Dec. 14 (Bloomberg) -- 4SC AG, a German biotechnology company, is in talks with “several” larger competitors and pharmaceutical producers about teaming up on early-stage drug programs, Chief Executive Officer Ulrich Dauer said.
4SC said today that it created a subsidiary for early-stage research with the aim of forming partnerships for any products. Companies have expressed interest in 4SC’s work on cancer stem cells, cytokine modulation and ion channel blockers for autoimmune disease, Dauer said today.
Large pharmaceutical companies are looking to invest in mid- and late-stage experimental medicines as patents expire on key drugs. The bigger producers are looking even earlier for potential blockbusters, Dauer said in a phone interview. At the same time, analysts don’t include early-stage research in their models of 4SC’s prospects, Dauer said.
“If you have new targets, a new approach, and you have preclinical data, this is an area where big pharma is strategically interested and willing to invest,” he said in a phone interview from 4SC’s headquarters in the Munich suburb of Planegg-Martinsried. He declined to disclose potential partners.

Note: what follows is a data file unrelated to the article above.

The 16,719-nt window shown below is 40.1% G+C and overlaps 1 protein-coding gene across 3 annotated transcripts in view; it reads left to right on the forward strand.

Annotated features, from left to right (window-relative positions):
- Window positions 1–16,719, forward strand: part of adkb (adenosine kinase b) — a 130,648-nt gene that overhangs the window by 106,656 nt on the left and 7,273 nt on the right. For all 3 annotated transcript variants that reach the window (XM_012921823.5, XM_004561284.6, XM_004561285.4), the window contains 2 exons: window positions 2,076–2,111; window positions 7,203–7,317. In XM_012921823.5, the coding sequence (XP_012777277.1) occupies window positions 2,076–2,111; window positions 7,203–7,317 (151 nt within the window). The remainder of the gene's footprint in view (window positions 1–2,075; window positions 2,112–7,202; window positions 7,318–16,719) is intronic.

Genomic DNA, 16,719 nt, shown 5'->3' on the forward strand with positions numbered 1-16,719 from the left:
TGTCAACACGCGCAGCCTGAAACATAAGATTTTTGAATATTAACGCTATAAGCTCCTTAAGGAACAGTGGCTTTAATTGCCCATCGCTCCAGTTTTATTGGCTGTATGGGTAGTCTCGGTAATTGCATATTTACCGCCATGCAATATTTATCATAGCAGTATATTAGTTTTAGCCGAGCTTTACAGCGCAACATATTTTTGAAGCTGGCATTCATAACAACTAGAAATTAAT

Companies including New York-based Pfizer Inc., the world’s biggest drugmaker, and Bayer AG, the German inventor of aspirin, have said this year that they want to ensure research partnerships are profitable. Among early-stage cancer projects, it’s “difficult to find good ones,” and competition is “fierce” among potential investors, Helmut Haning, head of global drug discovery at Bayer’s health-care unit, said in October.
4SC wants the research subsidiary, called 4SC Discovery GmbH, to “reduce the company’s dependence on financing over the capital markets,” it said in a statement today.
The unprofitable company said Nov. 8 it would concentrate development over the next few months on its main projects including cancer drug resminostat, vidofludimus for rheumatoid arthritis and inflammatory bowel disease, and anti-cancer compound 4SC-202. It said the decision should give the company enough money to operate until early 2013.
“We are a small biotech company and we certainly have to focus our resources,” Dauer said.
--Editors: Tom Lavell, David Risser
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